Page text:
Summaries Sunday: OnPoint Legal Research

One Sunday each month OnPoint Legal Research provides Slaw with an extended summary of, and counsel’s commentary on, an important case from the British Columbia, Alberta, or Ontario court of appeal.



Areas of Law: Real Property; Allocation of Shared Expenses; Disclosure of Documents

~No obligation of owner developer for continuing disclosure under Strata Property Act, S.B.C. 1998, c. 43~

Background: The Fairmont Pacific Rim Hotel and Residences (the “Fairmont”) is a mixed commercial, hotel and residential condominium complex on Vancouver’s downtown waterfront. The Appellants are related companies involved in the building, development, ownership and marketing of the Fairmont. The Respondent is a strata corporation representing the owners of the residential strata units in the Fairmont. Development of the Fairmont and the residential sales completed in January 2010 and the first annual general meeting of the strata corporation took place in April 2010 where control was passed from the Appellant owner developer, 299 Burrard Management Ltd. (“Burrard Management”), to the newly elected strata council. Due to the mixed-use nature of the Fairmont, some operating expenses were common to both the hotel and residential portions of the development and had to be shared between the hotel and strata unit owners accordingly. This was explained to each strata unit purchaser in the Disclosure Statement advising that one or more easements may be registered on title to the strata lots regarding the integration of the hotel and residential components and that related costs would be shared. A Reciprocal Easement Agreement (the “REA”) became a registered charge on the title for each strata unit setting out the details of the costs and expenses to be shared between unit owners and the hotel. Shortly after the strata council was formed in the spring of 2010, a dispute arose between the strata owners and the Appellants over the allocation of shared expenses, with the Respondent claiming that the residential owners were bearing a disproportionate amount. Despite the Respondent receiving less than a ¾ vote of the strata owners, it brought this petition seeking disclosure of the documents that set out the basis for the allocation of the shared expenses and refused to pay close to $600,000 of the shared expenses claimed by the Appellants. The Appellants refused to disclose such documents, argued that the Respondent required a ¾ vote to bring their petition and demanded payment of the balance of shared expenses alleged owing. The chambers judge found in favour of the Respondents by ordering production of some of the documents sought on the basis that a ¾ vote of the strata owners was not necessary as s. 173 of the Strata Property Act, S.B.C. 1998, c. 43 (“Act”) provided an alternative method to commence a “suit” and that a continuing disclosure was required of the owner developers under ss. 20 and 35 of the Act.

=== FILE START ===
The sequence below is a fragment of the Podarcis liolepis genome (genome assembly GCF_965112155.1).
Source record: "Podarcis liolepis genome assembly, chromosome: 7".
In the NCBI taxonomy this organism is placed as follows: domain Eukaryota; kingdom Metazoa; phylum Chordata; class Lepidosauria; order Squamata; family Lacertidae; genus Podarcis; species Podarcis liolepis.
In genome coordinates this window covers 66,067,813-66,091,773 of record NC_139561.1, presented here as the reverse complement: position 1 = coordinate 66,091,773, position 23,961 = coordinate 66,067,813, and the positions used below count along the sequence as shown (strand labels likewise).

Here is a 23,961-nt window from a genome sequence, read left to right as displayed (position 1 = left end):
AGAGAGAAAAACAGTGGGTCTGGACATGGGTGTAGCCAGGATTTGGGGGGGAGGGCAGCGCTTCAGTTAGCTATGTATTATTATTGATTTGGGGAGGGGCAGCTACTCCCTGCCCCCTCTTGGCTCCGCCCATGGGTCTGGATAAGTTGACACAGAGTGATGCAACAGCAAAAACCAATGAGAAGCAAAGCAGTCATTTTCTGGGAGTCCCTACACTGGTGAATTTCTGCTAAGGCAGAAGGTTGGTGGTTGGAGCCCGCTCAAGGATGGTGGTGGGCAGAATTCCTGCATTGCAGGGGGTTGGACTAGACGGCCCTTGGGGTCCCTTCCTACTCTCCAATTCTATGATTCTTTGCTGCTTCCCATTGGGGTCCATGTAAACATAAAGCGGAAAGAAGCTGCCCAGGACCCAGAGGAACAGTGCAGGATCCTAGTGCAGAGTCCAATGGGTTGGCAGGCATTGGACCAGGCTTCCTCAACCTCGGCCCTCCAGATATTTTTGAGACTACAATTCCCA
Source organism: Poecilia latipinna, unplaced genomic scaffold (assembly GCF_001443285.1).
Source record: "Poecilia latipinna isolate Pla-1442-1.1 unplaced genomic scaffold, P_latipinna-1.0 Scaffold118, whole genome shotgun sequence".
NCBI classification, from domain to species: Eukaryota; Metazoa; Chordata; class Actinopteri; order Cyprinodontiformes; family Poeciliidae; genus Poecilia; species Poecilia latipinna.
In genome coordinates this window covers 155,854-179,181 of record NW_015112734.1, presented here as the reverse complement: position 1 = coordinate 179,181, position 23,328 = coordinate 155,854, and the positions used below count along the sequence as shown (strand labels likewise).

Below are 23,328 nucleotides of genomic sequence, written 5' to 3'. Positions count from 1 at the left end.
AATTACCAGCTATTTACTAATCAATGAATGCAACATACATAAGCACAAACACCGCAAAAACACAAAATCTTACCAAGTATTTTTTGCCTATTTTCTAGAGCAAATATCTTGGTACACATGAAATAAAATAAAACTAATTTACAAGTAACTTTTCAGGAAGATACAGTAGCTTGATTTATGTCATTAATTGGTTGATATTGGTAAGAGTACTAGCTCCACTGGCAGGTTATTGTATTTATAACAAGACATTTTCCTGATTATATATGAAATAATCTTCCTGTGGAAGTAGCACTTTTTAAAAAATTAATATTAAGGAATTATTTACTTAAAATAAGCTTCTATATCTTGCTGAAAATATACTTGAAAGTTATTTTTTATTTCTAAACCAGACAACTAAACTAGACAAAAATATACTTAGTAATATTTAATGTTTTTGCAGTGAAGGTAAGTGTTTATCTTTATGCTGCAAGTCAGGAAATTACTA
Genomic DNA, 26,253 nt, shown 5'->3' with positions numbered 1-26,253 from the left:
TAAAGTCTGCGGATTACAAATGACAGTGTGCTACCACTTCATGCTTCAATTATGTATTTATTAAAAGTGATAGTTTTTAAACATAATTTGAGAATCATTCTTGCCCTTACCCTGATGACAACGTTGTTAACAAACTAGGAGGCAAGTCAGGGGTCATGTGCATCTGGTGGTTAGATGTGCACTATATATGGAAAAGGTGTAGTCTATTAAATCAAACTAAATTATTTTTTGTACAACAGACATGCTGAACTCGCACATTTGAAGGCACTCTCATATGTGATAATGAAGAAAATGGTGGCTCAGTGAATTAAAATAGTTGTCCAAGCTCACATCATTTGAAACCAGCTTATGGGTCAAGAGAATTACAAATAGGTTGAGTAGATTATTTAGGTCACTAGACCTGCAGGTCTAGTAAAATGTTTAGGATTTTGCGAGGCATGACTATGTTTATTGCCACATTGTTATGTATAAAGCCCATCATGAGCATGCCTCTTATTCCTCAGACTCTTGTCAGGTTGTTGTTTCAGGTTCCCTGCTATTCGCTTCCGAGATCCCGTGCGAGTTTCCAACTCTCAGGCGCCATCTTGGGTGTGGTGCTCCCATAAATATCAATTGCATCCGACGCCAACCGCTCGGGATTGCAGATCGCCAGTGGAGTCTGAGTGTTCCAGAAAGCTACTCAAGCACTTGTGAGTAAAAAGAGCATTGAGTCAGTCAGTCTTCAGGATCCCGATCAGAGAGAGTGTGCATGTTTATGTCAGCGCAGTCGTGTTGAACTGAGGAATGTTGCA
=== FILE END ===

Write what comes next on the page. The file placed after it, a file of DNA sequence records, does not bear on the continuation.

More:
Appellate Decision: The appeal was allowed. The chambers judge erred in finding that a ¾ vote was not required. S. 171(2) applies to any court proceeding and thus requires authorization by the strata owners by a ¾ vote whereas s. 173 is purely remedial. However, despite this error of the chambers judge, the outcome was not affected as it was saved by s. 173.1, which was first brought to the Court’s attention at the appeal and conceded to by the Appellants. S. 173.1(1) operates to maintain a representative action that would otherwise be a nullity due to a failure to comply with s. 171(2), thus prohibiting the Appellants from using the Respondent’s failure to obtain a ¾ vote as an objection to their petition. The chambers judge also erred in ordering disclosure of certain documents under ss. 20 and 35 of the Act. The documents sought by the Respondents do not relate to the parties’ rights and obligations and there is little concurrence between the documents sought and those listed in ss. 20 and 35. Further, the documents listed in s. 20(2) were all initially produced by Burrard Management and there is no continuing disclosure obligation under the Act. The issue in dispute is really contractual in nature going to the terms of the REA and ought to be pursued accordingly.


This dispute involved the Residences at the Fairmont Pacific Rim in downtown Vancouver. It contains separately owned commercial, hotel and residential components all integrated into one high rise tower. In order to properly integrate these differently owned components, a reciprocal easement agreement was registered as a charge against title to each, which set out their rights and obligations with respect to the one another in relation to access, egress and cost sharing for common assets and expenses. At the heart of this dispute, was the residential strata corporation’s unhappiness with the way in which costs were being shared.